Haptic feedback typology

Five main types of haptic feedback technologies (haptics) are

  • force,
  • vibrotactile,
  • electrotactile,
  • ultrasonic, and
  • thermal.

Each of them is considered in detail below.

Force feedback

It is the kind of haptic technology that appeared first (starts in the late 1960s). Therefore, it is the most studied and well-implemented in different applications so far.

Force feedback stimulates the ligaments and muscles through our skin into the musculoskeletal system, whereas any other types of haptics affect top layers of skin receptors (technology called transcutaneous electrical nerve stimulation —TENS). The cutaneous devices (involving the outer layer of the skin) are quite compact and apply the acupressure on small areas of the body.

In contrast, force devices are mostly large (think about a powered exoskeleton as an example). They move together with a human and have an impact on large areas of the body, such as an arm or a leg. These devices are far more complex, as they are designed to both apply the force to the body part, and provide a person with sufficient freedom of movement.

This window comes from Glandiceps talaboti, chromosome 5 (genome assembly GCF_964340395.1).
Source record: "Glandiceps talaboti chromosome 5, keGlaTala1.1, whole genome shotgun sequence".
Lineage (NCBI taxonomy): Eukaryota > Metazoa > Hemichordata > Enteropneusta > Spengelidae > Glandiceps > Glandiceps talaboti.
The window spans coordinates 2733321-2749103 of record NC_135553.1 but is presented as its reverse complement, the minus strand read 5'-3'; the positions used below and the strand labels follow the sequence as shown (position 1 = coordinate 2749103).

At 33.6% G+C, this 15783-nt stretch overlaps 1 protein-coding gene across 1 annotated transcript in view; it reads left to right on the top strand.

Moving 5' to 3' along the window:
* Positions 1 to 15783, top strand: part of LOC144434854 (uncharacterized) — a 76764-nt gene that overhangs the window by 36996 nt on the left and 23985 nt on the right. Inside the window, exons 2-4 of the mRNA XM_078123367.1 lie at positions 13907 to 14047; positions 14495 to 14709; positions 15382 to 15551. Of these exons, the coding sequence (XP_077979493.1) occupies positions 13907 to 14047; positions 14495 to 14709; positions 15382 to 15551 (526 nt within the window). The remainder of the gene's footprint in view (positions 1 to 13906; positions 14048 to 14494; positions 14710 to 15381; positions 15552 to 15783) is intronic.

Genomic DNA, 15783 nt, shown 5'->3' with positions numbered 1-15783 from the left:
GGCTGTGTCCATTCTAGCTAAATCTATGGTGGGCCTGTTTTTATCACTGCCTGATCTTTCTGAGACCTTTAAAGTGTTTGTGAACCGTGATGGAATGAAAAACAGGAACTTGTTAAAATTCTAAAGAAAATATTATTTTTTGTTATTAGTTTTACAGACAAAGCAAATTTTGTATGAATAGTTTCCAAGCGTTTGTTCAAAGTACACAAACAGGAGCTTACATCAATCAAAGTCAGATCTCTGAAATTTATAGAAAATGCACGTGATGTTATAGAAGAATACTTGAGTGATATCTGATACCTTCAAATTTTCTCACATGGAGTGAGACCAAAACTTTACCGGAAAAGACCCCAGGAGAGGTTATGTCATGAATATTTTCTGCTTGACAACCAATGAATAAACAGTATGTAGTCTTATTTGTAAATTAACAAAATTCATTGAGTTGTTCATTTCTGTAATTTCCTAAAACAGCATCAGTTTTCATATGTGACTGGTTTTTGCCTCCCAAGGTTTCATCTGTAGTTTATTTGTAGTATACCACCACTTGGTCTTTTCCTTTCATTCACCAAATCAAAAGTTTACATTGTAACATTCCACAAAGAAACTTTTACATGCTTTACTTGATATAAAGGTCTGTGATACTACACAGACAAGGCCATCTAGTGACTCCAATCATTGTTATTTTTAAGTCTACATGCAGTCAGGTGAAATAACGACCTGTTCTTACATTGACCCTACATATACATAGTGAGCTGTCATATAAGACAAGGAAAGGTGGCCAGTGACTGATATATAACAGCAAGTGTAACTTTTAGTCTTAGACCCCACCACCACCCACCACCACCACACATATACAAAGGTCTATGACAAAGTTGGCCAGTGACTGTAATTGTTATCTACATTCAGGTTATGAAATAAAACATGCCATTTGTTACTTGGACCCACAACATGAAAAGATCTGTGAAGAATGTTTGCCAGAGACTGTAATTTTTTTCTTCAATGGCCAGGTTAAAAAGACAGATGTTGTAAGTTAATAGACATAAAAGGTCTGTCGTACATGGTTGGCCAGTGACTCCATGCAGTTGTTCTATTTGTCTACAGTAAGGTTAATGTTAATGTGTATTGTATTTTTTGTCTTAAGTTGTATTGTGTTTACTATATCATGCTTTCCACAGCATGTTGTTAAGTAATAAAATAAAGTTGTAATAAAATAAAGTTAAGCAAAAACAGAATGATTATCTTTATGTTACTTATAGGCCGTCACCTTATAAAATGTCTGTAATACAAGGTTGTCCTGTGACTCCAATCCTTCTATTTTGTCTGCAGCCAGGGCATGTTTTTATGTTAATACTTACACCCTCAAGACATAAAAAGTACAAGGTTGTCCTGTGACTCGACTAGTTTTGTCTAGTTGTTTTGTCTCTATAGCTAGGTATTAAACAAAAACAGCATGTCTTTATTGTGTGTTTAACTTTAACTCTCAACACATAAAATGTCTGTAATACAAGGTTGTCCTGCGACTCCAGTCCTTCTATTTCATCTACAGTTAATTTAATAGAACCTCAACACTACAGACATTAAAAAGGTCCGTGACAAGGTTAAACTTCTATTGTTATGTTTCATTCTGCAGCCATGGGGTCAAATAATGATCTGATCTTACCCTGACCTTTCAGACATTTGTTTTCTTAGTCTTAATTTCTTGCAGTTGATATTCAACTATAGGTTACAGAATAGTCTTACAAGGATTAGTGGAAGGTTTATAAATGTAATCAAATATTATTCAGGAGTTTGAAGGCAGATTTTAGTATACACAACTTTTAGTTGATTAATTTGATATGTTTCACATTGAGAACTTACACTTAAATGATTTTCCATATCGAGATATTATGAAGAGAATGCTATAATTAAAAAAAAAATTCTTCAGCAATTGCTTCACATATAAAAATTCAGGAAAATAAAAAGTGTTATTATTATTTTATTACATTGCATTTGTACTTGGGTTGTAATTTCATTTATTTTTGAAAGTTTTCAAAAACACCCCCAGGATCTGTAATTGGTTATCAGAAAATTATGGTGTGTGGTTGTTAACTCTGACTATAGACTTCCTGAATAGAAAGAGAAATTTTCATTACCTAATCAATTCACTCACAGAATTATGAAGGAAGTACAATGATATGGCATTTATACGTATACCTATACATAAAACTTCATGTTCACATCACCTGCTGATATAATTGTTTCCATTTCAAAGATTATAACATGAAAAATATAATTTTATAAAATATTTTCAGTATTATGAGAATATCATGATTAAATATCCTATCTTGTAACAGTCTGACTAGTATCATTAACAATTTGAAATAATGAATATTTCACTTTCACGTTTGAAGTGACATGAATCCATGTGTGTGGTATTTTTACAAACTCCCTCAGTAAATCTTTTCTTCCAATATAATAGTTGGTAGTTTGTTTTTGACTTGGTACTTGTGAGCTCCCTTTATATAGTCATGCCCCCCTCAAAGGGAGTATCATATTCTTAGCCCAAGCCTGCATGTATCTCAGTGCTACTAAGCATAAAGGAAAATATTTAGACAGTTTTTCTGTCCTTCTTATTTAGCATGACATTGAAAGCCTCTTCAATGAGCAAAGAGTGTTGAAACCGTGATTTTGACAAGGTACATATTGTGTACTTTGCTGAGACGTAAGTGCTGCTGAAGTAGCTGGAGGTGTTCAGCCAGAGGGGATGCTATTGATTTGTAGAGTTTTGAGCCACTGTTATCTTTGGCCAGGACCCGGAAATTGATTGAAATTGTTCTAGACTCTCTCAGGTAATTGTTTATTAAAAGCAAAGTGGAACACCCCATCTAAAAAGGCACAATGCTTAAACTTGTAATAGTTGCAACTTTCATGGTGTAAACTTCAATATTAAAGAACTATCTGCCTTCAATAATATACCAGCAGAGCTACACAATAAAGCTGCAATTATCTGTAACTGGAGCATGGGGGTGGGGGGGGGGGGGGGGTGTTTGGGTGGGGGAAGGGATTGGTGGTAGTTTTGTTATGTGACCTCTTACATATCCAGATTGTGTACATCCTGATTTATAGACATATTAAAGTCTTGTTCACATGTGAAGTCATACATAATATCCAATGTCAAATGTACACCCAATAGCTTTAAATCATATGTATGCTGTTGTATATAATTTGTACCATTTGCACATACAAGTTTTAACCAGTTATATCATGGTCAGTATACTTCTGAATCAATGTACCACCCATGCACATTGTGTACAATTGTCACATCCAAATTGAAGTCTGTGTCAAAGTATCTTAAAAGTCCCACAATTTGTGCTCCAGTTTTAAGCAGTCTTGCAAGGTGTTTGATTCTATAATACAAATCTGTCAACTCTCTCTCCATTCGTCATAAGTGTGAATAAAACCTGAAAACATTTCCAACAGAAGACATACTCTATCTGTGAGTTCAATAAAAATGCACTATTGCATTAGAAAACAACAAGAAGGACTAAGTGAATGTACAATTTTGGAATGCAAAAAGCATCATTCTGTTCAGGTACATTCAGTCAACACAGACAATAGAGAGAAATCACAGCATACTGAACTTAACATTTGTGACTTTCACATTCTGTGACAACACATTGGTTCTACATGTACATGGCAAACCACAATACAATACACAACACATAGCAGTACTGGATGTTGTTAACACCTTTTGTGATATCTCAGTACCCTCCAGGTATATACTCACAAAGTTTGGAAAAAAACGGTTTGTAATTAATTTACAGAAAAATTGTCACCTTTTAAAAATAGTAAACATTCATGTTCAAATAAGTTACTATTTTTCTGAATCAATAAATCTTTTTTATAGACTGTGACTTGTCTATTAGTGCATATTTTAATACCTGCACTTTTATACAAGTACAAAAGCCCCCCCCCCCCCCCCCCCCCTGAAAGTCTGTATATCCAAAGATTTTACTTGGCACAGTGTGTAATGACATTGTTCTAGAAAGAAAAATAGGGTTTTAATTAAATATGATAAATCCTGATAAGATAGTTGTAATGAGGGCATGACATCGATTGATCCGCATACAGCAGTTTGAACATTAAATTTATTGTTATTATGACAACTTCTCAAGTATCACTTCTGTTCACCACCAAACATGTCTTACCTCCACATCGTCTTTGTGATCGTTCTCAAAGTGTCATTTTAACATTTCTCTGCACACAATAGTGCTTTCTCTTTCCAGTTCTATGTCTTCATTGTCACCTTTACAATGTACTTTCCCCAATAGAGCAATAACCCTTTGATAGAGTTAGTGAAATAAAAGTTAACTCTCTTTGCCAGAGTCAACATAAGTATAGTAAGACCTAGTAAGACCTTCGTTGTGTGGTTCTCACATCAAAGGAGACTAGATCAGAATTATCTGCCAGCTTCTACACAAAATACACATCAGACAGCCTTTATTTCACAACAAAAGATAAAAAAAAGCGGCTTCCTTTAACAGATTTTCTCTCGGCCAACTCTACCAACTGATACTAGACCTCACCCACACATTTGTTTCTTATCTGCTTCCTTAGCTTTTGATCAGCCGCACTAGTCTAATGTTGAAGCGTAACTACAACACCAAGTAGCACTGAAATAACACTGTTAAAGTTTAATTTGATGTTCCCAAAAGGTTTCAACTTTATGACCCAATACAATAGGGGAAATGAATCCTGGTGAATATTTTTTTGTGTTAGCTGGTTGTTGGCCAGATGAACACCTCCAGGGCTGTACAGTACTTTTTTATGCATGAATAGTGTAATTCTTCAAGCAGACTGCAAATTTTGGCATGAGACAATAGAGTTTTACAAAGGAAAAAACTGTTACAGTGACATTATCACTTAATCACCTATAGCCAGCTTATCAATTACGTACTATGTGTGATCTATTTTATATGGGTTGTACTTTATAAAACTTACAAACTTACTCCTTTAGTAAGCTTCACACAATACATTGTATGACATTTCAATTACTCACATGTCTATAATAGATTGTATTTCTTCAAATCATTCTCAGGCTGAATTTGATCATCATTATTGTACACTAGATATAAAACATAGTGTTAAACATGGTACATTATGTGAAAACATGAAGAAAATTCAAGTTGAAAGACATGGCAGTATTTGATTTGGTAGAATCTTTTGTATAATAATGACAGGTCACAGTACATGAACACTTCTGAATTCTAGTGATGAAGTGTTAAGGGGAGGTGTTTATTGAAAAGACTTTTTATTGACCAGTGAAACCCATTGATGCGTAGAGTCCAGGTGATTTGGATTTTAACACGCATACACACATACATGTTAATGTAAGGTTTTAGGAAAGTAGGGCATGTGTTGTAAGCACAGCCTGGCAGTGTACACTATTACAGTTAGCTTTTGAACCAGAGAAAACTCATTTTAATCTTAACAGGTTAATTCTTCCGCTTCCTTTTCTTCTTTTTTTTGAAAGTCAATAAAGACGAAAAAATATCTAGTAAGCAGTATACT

There are two types of force feedback devices by human body parts emulation: biomimetic and non-biomimetic. Biomimetic devices move as human limbs and resemble them by their forms. Such devices are difficult to develop because ideally, they should have a functionality of human body and be suitable for different people. Non-biomimetic devices may be very different from the human body.

Another classification of the force feedback appliances (by the direction of the applied power) includes resistive and active devices. Resistive devices limit the movement of the user with the help of the brakes. Active devices restrict movements of the user or move the body in space by means of motors. Active devices can simulate a wider range of interactions, but they generally need to be more powerful than passive devices, and they are more difficult to control.